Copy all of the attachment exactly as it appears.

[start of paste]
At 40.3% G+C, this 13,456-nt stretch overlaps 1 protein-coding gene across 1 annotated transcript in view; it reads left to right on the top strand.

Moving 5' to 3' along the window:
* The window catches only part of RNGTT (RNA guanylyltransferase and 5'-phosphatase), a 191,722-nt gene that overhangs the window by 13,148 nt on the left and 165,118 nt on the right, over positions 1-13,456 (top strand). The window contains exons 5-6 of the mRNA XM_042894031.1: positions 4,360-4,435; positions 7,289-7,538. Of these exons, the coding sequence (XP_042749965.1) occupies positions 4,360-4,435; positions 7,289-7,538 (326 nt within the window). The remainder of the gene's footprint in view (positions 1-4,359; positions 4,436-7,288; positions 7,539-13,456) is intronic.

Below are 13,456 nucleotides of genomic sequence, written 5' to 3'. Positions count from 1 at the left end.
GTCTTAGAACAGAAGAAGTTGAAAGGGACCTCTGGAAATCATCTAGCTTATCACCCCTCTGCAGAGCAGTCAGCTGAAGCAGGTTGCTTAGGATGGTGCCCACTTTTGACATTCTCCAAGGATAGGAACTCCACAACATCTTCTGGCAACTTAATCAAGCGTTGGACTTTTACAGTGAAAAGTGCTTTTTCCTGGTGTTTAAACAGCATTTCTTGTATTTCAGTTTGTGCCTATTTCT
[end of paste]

At 40.3% G+C, this 13,456-nt stretch overlaps 1 protein-coding gene across 1 annotated transcript in view; it reads left to right on the top strand.

Moving 5' to 3' along the window:
* The window catches only part of RNGTT (RNA guanylyltransferase and 5'-phosphatase), a 191,722-nt gene that overhangs the window by 13,148 nt on the left and 165,118 nt on the right, over positions 1-13,456 (top strand). The window contains exons 5-6 of the mRNA XM_042894031.1: positions 4,360-4,435; positions 7,289-7,538. Of these exons, the coding sequence (XP_042749965.1) occupies positions 4,360-4,435; positions 7,289-7,538 (326 nt within the window). The remainder of the gene's footprint in view (positions 1-4,359; positions 4,436-7,288; positions 7,539-13,456) is intronic.

Below are 13,456 nucleotides of genomic sequence, written 5' to 3'. Positions count from 1 at the left end.
GTCTTAGAACAGAAGAAGTTGAAAGGGACCTCTGGAAATCATCTAGCTTATCACCCCTCTGCAGAGCAGTCAGCTGAAGCAGGTTGCTTAGGATGGTGCCCACTTTTGACATTCTCCAAGGATAGGAACTCCACAACATCTTCTGGCAACTTAATCAAGCGTTGGACTTTTACAGTGAAAAGTGCTTTTTCCTGGTGTTTAAACAGCATTTCTTGTATTTCAGTTTGTGCCTATTTCT